We can begin to release ourselves from what was, begin to adjust to the new reality, and even allow for new traditions, relationships and futures, by remembering what was good, finding meaning in the loss, and cultivating gratitude for what was, is, and is to come. 
We must allow ourselves to begin to be comforted, even by God. Do not expect for the loss to be “undone” or expect to quickly stop feeling pain, but do expect that Jesus will keep His word to never leave you or forsake you on this road you will travel. It may feel lonely, that others do not understand, but He will, He does. Lean in to the grief, and lean up to Him.  When you mourn with the Lord, you will find the comfort you long for. Matthew 5:4.
The following definitions are sourced from Webster’s 1928 American Dictionary of the English Language. 
  • Loss - to be separated from a person or thing, to have no knowledge of where a person or thing is, to forfeit or be deprived of, waste or squander, people, property, money, health, reputation, destruction, ruin, defeat, waste of time, labor, or possessions. It is not a detriment when we lose bad company or evil habits.
  • Grief - the pain of mind produced by loss, misfortune, injury or evils of any kind; sorrow; regret. We experience grief by sympathy for others. It may be occasioned by our own misconduct, sorrow or regret that we have done something wrong; pain accompanying repentance; when we have offended or injured a friend or the Supreme Being.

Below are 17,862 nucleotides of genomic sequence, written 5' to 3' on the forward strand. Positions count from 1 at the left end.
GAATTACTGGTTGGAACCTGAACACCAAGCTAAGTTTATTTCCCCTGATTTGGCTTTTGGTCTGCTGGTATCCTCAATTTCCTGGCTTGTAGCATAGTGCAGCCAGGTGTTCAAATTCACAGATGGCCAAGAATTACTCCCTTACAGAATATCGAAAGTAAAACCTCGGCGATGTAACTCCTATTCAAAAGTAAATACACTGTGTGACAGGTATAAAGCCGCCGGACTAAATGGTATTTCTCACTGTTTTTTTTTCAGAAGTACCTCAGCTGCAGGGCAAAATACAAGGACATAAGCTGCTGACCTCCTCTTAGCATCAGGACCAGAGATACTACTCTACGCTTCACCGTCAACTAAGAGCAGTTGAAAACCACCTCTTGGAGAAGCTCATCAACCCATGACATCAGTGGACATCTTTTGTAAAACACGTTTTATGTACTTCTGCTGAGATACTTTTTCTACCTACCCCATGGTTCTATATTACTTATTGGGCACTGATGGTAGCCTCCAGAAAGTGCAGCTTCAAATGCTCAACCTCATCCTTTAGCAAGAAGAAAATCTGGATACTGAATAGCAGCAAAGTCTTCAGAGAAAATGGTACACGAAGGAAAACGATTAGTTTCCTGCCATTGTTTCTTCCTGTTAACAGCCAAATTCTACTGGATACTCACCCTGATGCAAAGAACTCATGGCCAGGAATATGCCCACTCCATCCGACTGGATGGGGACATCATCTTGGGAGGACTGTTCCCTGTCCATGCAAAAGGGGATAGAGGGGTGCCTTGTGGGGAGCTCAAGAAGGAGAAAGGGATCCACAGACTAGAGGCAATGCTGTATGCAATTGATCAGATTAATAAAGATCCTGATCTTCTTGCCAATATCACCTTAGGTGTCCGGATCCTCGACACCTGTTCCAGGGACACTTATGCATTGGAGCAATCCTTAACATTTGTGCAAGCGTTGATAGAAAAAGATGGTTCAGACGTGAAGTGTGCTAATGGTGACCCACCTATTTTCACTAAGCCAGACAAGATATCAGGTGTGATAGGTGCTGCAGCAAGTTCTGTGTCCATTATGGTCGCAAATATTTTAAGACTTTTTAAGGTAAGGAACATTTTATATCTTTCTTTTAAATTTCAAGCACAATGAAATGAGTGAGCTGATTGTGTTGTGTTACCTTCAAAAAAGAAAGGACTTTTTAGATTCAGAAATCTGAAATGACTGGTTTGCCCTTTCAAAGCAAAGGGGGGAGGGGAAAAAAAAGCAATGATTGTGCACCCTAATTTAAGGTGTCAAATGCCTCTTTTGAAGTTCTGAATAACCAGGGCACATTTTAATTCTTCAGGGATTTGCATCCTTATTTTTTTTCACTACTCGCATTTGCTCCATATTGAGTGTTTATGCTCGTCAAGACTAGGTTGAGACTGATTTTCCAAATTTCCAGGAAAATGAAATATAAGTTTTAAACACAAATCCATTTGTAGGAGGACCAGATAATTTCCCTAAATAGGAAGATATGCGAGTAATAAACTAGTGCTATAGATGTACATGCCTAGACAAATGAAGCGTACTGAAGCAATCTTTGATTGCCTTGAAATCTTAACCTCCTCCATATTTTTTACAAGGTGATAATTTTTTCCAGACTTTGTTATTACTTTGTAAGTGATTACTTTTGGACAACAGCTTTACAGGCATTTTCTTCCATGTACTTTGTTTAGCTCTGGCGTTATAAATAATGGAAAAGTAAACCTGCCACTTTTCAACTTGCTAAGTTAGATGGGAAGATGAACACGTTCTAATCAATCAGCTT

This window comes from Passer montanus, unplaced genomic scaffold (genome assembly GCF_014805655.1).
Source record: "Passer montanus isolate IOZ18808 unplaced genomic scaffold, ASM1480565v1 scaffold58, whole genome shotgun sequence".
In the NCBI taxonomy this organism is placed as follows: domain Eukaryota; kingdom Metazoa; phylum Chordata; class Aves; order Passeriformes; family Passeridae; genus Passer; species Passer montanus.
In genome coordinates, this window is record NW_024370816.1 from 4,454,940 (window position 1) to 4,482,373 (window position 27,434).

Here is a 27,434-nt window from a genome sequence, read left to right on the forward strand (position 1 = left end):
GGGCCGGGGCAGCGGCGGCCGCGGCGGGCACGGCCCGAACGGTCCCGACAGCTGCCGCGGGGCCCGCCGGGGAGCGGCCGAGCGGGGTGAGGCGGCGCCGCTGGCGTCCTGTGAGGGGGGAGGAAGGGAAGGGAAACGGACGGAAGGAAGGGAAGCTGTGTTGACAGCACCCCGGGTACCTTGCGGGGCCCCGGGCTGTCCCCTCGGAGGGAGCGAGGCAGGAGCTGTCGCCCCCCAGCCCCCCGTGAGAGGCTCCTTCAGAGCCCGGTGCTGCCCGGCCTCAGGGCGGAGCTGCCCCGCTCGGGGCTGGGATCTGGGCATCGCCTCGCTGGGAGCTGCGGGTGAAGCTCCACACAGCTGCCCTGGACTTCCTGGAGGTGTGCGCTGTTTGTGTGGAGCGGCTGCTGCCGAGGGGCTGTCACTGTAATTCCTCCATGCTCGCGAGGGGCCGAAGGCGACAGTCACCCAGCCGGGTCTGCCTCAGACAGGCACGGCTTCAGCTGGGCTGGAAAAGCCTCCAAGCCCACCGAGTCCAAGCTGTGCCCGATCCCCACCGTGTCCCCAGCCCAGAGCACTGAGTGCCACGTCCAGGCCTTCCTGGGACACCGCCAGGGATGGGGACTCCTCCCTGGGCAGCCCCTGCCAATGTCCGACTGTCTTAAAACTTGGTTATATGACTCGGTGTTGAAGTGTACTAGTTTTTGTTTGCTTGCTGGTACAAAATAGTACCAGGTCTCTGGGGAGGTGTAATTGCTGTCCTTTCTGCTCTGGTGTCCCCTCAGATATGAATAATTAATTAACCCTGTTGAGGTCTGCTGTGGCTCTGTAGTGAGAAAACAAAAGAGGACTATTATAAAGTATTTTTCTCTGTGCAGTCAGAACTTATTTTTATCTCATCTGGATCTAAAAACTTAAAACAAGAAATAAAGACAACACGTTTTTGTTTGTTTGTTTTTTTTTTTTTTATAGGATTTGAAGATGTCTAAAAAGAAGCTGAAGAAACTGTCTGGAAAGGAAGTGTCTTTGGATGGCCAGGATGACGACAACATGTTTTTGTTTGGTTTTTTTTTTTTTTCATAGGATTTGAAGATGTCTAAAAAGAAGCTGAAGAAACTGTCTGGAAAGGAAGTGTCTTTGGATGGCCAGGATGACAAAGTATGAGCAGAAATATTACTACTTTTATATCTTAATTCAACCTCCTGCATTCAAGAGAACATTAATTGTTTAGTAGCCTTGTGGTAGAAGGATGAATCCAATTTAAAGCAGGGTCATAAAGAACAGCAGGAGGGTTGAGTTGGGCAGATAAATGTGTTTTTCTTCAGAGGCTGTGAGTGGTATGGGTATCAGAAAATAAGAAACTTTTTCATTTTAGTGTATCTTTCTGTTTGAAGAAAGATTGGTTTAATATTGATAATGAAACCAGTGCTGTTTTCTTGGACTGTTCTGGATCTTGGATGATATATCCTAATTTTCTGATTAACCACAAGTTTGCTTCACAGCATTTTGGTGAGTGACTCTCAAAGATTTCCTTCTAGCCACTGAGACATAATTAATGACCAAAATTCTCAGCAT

• Sorrow - the uneasiness or pain of mind which is produced by the loss of any good, real or supposed, or the disappointment in the expectation of good or happiness, loss of friends or loved one, in misfortune, calamity to friends or country. Frustrated hopes, sad, depressed, dejected.
  • Mourn - to express grief or sorrow with weeping or audible sounds, sobs, sighs, or inwards silent grief. To wear the customary habit (traditional clothing, behavior or time) of mourning.
  • Comfort - relief from distress of the mind, hope and consolation; from pain, ease, rest, cold, distress or uneasiness of the body. That which gives strength, support or cheers in distress, difficulty, danger or infirmity. New strength and quiet invigoration.
Grief and sorrow are a normal response to any loss, of any kind. They are natural and even necessary emotions. Grieving enables you to sustain yourself and adjust to loss. You are expected to grieve when you experience a loss.  How you do so is up to you, it’s a moment in your life, unique to you, and one that you must personalize and give to it your own meaning.  
Mourning is your outward response, the voice of  grief. Mourning is what you say and do not say, what you wear, where you go, what you do or do not do, and how long you remain in that state. It is individual but may bring comfort to mourn in ways traditional to your family, your faith, your community or to others that also seem meaningful and helpful to you. 
Give yourself the space and time to mourn. Allow yourself to be comforted in different ways. Allowing comfort does not mean forgetting who or what you lost, that you don’t care, that you are “all o.k.” or that you are anything other than choosing to not dwell only in pain, all the time.